Issue #250  5/13/2019
Hope for Changes in Instagram's Heavy-Handed Censorship

By Alex Novak

Willy Ronis, Le Nu Provencal, Gordes, 1949 (Copyright the Estate of Willy Ronis)
Willy Ronis, Le Nu Provencal, Gordes, 1949 (Copyright the Estate of Willy Ronis)

As most photographers and photo dealers/gallerists and even museums have found, the most intolerant of all media is so-called "social media". Facebook with its monopoly of other social media, such as the often-used Instagram, has often been criticized for its heavy-handed approach to nudity, even of the most innocent kind.

For instance, I was recently shadow banned for posting up major humanist photographer Willy Ronis' "Provencal, Gordes", which is perhaps his most iconic image (see it here on the website). This image is in the collections of the New York Museum of Modern Art and the Milwaukee Museum of Fine Art, just to mention two institutions. It's been published in numerous books on photography. It's also probably the most innocent photograph that I know of, given that it was taken from a distance from the rear with heavy shadows, and not much of anything shows. In another words, it actually shouldn't have been censored even by Instagram's own wacky guidelines, which are certainly rigid enough.

But that didn't prevent one puritan moderator at Instagram from not only censoring and removing the "offending" item from my IG pages, but then blocking all of my hashtags on Instagram, or shadow banning, which fundamentally means you don't get seen except for people who've already friended you. And even those may easily miss your post, since it's not showing up in the hashtag groups that they follow.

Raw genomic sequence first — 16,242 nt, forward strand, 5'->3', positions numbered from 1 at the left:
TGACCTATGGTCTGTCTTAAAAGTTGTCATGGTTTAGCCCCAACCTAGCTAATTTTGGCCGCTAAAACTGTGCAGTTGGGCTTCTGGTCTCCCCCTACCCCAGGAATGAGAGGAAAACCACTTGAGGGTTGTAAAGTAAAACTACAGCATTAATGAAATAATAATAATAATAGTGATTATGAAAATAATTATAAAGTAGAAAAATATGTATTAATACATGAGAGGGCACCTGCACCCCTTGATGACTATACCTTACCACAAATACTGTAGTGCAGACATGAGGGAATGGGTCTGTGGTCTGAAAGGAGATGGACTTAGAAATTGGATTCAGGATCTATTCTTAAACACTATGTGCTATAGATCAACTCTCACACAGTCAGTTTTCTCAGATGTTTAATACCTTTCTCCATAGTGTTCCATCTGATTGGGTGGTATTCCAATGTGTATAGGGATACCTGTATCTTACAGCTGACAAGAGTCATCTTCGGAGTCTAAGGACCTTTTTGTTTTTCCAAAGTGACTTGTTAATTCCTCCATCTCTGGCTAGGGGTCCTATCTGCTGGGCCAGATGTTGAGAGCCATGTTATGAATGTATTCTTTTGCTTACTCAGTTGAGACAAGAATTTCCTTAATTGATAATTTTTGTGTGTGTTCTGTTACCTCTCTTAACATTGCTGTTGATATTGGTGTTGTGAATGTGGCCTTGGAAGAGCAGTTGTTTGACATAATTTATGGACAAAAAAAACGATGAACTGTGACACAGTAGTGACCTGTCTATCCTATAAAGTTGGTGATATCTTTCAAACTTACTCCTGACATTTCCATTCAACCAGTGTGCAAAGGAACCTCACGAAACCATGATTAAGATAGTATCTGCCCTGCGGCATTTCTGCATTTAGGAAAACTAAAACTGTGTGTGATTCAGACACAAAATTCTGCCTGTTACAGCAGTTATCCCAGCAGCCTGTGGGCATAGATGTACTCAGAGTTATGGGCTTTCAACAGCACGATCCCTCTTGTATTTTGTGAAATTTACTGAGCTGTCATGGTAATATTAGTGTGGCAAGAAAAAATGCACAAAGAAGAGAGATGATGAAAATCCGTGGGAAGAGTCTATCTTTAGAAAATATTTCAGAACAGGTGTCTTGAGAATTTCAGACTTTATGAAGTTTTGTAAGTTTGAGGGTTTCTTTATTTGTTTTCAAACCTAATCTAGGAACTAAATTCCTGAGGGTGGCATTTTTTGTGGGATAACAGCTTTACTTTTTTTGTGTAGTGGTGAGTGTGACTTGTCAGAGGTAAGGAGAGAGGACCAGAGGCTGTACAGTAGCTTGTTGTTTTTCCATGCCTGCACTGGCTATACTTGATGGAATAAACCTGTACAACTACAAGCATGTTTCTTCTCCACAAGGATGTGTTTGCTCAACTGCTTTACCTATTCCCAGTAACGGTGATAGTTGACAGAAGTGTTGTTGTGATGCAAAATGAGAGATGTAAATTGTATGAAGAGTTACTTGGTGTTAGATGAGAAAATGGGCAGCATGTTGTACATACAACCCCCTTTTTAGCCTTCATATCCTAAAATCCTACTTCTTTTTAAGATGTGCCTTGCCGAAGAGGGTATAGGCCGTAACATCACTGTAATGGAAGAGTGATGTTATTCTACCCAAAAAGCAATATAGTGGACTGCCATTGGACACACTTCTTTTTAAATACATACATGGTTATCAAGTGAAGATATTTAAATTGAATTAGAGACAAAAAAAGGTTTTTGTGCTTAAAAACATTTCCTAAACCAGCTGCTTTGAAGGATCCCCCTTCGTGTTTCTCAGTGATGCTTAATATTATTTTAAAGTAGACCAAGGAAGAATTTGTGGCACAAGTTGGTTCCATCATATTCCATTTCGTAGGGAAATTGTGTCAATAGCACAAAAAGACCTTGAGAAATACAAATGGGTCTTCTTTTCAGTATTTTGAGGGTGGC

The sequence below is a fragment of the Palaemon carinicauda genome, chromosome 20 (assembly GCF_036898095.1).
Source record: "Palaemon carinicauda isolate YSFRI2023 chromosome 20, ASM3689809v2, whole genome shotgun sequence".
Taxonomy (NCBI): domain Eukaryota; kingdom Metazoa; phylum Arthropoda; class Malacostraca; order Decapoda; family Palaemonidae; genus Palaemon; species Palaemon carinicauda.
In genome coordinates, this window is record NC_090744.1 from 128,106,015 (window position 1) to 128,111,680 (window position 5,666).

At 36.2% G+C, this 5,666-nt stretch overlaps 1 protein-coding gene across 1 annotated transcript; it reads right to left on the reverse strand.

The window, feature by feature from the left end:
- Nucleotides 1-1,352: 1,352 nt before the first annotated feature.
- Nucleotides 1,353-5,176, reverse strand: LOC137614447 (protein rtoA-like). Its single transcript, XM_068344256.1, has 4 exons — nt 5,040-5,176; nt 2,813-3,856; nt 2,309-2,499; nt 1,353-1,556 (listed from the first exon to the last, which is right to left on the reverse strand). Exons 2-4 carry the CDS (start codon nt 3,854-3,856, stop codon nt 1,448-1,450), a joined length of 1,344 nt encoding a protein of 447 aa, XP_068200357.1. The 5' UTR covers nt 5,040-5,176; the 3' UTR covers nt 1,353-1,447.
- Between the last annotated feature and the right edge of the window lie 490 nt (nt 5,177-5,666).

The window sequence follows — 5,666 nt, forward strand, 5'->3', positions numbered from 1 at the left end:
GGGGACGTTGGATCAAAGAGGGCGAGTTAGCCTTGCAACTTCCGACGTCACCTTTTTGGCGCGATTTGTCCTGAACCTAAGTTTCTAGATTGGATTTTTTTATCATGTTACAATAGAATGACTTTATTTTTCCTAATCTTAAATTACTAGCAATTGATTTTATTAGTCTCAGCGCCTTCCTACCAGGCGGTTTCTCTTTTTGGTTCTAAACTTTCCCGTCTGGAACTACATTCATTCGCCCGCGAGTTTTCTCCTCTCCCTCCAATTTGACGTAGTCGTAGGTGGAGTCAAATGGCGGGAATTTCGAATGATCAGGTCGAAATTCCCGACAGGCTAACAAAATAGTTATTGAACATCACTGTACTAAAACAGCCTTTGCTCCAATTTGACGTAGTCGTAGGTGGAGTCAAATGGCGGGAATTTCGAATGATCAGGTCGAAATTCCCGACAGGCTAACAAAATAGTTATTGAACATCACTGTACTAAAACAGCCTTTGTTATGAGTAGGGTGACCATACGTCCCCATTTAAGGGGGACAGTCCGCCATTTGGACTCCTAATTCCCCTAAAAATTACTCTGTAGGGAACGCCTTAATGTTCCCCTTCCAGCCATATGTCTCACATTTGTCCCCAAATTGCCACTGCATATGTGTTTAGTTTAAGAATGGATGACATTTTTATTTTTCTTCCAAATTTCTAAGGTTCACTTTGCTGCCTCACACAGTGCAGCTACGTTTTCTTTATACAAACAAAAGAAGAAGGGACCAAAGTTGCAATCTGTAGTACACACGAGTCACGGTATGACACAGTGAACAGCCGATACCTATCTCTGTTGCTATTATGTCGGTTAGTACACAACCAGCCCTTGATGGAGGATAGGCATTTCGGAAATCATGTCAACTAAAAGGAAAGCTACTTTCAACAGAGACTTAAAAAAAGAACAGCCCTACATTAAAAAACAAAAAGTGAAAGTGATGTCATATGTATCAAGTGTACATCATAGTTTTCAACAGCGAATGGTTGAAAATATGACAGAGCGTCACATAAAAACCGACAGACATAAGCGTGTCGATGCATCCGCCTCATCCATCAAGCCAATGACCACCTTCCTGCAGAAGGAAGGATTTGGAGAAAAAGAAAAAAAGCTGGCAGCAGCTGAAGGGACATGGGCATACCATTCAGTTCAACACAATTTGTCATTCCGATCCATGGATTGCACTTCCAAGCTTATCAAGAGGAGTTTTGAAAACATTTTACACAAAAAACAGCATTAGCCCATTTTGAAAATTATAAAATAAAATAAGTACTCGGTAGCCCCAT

It's currently why I am not posting any additional items up on IG, and I am completely closing my account on Facebook, which I have made inactive three years ago, after all reasonable discourse disappeared there.

However, there might be hope for those of us who don't think that classic photography should be censored. After all, Facebook and its other companies don't seem to be able to check image posts for violence, terrorism and/or death. And maintaining a stranglehold on our society's freedom of speech and political discourse, misusing our personal and private information, and allowing third parties not only to use its sites for political information but profiting from this as well doesn't exactly make Facebook and Instagram the poster children for good taste and value judgment.

Right now its Chairman Mark Zuckerberg is under attack from the Left and Right, and even his former partner. All sides are calling for Facebook's monopoly stranglehold to be broken up, despite Zukerberg's most recent attempts to integrate all of his products to prevent this very thing from happening. When 2020 Presidential candidates from the Democratic Party, President Trump AND Facebook co-founder Chris Hughes are all calling for the end of Facebook's monopoly, you know the company has big problems.